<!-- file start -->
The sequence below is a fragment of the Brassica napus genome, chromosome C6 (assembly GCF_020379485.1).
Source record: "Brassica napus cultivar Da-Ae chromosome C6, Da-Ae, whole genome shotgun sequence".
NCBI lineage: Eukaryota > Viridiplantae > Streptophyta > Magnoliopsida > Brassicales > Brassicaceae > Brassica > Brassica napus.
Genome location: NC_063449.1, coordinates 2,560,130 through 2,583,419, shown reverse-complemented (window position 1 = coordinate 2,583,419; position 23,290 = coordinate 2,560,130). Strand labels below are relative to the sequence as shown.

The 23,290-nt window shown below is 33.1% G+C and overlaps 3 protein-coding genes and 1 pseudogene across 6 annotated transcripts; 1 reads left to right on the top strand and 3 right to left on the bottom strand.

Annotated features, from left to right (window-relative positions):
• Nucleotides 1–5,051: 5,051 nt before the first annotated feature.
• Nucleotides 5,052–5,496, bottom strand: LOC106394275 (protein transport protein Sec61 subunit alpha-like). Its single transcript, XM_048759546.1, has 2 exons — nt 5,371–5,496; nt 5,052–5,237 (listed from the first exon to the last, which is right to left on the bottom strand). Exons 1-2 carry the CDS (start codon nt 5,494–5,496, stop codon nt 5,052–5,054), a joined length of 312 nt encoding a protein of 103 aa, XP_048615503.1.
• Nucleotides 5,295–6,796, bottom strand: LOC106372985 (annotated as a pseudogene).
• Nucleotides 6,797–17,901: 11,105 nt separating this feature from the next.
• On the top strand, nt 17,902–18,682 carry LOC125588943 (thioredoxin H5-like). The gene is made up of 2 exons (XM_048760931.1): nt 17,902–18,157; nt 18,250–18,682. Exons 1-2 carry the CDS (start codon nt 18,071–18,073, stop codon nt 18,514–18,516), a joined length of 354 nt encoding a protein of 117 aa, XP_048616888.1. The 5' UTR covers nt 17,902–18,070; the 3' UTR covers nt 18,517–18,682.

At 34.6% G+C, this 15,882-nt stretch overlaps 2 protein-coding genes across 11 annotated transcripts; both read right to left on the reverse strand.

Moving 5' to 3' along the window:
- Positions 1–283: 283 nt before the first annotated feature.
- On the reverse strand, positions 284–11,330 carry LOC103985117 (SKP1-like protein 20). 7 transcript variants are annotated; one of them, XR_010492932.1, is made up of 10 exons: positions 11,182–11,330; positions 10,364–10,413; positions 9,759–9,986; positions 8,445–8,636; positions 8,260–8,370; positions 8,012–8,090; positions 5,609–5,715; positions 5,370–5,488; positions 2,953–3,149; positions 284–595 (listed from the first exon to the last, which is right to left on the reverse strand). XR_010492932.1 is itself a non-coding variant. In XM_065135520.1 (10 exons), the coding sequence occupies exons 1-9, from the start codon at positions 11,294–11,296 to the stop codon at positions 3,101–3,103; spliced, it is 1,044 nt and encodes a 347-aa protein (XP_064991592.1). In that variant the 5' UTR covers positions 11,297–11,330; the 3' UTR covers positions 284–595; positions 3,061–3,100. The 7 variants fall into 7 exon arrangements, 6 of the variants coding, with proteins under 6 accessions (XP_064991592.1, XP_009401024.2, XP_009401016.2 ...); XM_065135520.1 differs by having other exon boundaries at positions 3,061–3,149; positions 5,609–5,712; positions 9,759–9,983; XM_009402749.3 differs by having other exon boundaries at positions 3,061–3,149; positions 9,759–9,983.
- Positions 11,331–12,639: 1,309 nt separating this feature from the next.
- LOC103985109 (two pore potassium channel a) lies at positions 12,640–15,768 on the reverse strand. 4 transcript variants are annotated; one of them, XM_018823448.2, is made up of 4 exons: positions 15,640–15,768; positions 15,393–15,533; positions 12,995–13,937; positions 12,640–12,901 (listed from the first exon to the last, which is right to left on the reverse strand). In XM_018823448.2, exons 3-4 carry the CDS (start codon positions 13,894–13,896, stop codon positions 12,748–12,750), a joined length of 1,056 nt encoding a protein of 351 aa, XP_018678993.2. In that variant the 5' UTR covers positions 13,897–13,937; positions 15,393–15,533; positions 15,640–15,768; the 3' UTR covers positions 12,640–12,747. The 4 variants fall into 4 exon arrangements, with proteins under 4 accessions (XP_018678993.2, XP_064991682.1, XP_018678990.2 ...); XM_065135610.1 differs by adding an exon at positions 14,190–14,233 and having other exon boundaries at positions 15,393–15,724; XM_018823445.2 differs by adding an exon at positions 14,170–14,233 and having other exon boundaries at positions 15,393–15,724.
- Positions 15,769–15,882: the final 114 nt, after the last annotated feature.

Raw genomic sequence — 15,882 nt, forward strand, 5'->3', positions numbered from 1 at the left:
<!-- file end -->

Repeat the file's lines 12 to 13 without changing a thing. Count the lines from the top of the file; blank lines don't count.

At 34.6% G+C, this 15,882-nt stretch overlaps 2 protein-coding genes across 11 annotated transcripts; both read right to left on the reverse strand.

Moving 5' to 3' along the window: